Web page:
Can Tyler Herro lead Heat, avoid trade block this offseason?

If Tyler Herro leads the Miami Heat past the No.1 seed Boston Celtics to a deep run, he can potentially save himself from being traded this offseason. The question is: can he?
Chicago Bulls v Miami Heat - Play-In Tournament
Chicago Bulls v Miami Heat - Play-In Tournament / Rich Storry/GettyImages

Tyler Herro’s 24-point, 10-rebound and nine-assist performance last Friday night did more than help the Miami Heat escape the play-in tournament. It gave Heat Nation the confidence that this team is capable of staging another miraculous playoff run. “We want Boston,” Kaseya Center roared in unison during the waning moments of the 112-91 win over the Bulls.

Those boisterous chants made it easy to forget that no No. 8 seed has toppled the No. 1 seed in back-to-back years. Or how the Heat will be without star Jimmy Butler for their upcoming series with the Boston Celtics. 

But if Herro dazzles as he did Friday, he could lead Miami to a deep postseason run which saves Miami from having to go star-shopping this summer. More importantly for Herro, he can prevent himself from being on the trade block once again.

“I love this position, honestly, a lot of people didn’t think we were going to win tonight,” Herro said after Friday’s win. “I feel like we are better when our backs are against the wall anyways.”

But if Herro can’t step up and Miami is walloped by Boston, the Heat’s front office will have added pressure to trade for someone to pair with Butler.

By injuring himself against Philadelphia, Butler revealed his basketball mortality. Though some of his best basketball has come past the age of 30, the end of Butler’s career is coming – sooner rather than later. After all, he’ll enter next season at the age of 35. Outside of Lebron James and Kareem Abdul-Jabbar, no 35-year-old has helped lead an NBA franchise to a championship since 1976.

And let’s be honest here. Butler is good, but nowhere near the caliber of James or Abdul-Jabbar. 

Miami can relate. The roster is peppered with strong rotation pieces and Bam Adebayo, a three-time All-Star and one of the league’s prime defenders. But this roster just isn’t capable of winning a championship.

One problem: Miami doesn’t have cap space to splurge on difference-makers this offseason. For the 2024-25 season, Miami currently has the sixth-highest luxury tax payroll ($182,298,756). This means Miami will have to make a trade to capitalize on Butler’s constantly shrinking championship window. One potential trade candidate is the Cleveland Cavaliers Donovan Mitchell.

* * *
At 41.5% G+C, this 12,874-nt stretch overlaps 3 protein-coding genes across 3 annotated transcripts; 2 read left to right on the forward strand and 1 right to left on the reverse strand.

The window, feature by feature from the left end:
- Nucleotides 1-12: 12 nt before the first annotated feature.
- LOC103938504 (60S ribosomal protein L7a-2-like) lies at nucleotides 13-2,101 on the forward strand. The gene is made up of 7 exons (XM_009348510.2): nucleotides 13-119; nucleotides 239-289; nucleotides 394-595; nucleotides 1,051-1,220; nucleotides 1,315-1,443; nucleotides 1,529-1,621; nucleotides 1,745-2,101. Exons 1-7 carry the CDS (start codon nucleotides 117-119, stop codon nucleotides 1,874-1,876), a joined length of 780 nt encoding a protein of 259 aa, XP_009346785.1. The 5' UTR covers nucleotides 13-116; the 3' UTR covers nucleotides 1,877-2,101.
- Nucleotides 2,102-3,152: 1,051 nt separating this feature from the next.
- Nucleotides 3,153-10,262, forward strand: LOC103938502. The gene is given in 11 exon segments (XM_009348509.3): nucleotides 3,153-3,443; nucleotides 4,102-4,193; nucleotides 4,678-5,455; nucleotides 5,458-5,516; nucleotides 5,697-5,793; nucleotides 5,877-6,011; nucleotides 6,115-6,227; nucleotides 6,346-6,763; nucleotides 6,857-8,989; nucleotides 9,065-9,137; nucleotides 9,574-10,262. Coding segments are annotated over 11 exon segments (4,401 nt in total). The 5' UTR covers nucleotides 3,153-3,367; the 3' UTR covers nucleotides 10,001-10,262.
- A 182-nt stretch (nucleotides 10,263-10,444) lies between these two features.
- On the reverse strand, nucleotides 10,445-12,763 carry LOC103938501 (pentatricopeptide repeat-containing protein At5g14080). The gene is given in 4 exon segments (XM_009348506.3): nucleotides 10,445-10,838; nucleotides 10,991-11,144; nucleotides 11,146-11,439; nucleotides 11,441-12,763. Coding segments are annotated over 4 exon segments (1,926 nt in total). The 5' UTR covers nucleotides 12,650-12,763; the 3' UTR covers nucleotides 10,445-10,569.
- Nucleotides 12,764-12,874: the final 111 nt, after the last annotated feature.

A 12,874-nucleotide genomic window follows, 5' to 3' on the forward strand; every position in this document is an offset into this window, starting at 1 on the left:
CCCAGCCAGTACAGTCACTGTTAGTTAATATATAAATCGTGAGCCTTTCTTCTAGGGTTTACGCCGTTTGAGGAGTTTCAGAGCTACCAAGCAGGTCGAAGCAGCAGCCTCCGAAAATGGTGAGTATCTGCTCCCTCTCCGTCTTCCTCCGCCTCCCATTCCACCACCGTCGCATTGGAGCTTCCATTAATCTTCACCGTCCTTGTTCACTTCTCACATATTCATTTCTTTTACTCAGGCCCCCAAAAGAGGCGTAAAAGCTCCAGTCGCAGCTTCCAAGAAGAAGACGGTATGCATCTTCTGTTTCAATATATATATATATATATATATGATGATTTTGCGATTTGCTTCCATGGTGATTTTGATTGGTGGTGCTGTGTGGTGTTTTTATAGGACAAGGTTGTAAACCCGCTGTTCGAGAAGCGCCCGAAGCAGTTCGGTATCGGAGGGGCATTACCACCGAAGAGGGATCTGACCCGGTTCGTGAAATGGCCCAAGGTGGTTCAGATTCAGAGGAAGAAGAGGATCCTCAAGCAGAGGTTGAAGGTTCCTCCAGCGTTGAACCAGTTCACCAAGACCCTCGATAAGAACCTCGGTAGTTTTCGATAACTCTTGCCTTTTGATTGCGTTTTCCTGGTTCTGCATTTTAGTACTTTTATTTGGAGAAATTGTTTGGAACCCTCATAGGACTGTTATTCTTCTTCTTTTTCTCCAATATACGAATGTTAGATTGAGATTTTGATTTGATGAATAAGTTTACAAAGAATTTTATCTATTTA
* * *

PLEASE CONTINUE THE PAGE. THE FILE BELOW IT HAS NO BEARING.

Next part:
"That (Mitchell situation) is very real,” an anonymous team executive recently told Josh Robbins and Sam Amick of The Athletic. “Teams will definitely clear out a bunch of (assets) for him. We'll see. But if they face Boston in the second round, they'll probably lose. And yeah, that doesn't bode well (for his future in Cleveland)."

Doesn’t “bode well” for Cleveland’s future, but quite the contrary for Miami’s. Though Mitchell played in 55 games this year, he made the All-Star team, averaged 26.6 points and a career-high 6.1 assists. Last year, he finished sixth in MVP Voting.

Plus, Mitchell provides Miami that crucial second option so if Butler struggles – or goes down – their season isn’t decimated. But creating space for Mitchell likely means trading promising youngsters like Nikola Jovic or Jaime Jaquez Jr., draft picks and Herro.

Few could blame Miami for wanting to do it. Prospective teams like the Cleveland Cavaliers would be foolish to not take Herro seriously. In the 2023-24 regular season, Herro averaged 20.8 points, 5.3 rebounds and 4.8 assists. And, yes, he only played 42 games. But in eight games since returning from a foot injury, Herro averaged 23.3 points proving that his injury isn’t a cause for concern.

Simultaneously, few would blame Herro if he’s upset. This could be the third summer he’s spent wondering if he’ll play in Miami or be flung somewhere else in North America. All because the Heat think he’s good enough to be traded for a star but not good enough to be a star in Miami himself.

Two summers ago, it was for Mitchell – yes, that Mitchell – or Kevin Durant. Then last summer it was for Damian Lilliard. But Portland shooed Herro away, deciding that he didn’t align with their needs.

"I didn't want to go to Portland, so I'm glad Portland didn't want me," Herro told the South Florida Sun-Sentinel's Ira Winderman last fall.

Therein lies why performing well now is vital for Herro’s headspace: Beyond mulling over the unknown, he could save himself the energy of having to avoid chatter about his on-court value.

Despite boasting a Sixth Man of the Year and just averaging 20.1 points, Herro was lambasted.

“Are you out of your minds, Heat Nation? No, Tyler Herro and three first-round picks is not a good deal for Portland,” wrote The Athletic’s David Aldridge. “Like, I’ll trade you my ’09 Camaro with shot brakes and three bald spares to you for your ’22 Benz with 253 miles on it. What? Sounds fair!"

That’s why this upcoming playoffs is so imperative. By showing that he’s far more than a one-way scorer, Herro can shut up any and all doubters this offseason. Because they will be coming. Especially, if it comes after an underwhelming playoff performance a year after the Miami Heat ascended from eighth seed to NBA Finals runner-ups without him.

Here we are a year later. 

The Heat are once again facing the No. 1 seed in the first round. Only difference now is that they’re without Butler and premier scorer Terry Rozier (neck) has been ruled out for the first two games. Plus, they’re facing a historically dominant Boston Celtics squad.

And, one year later, Herro is having to play his way off the trade block.

“I want to get myself to a place where I’m not thinking about if I’m getting traded every summer,” Herro told The Ringer’s Wes Goldberg in October.

Well, Herro, here’s your chance.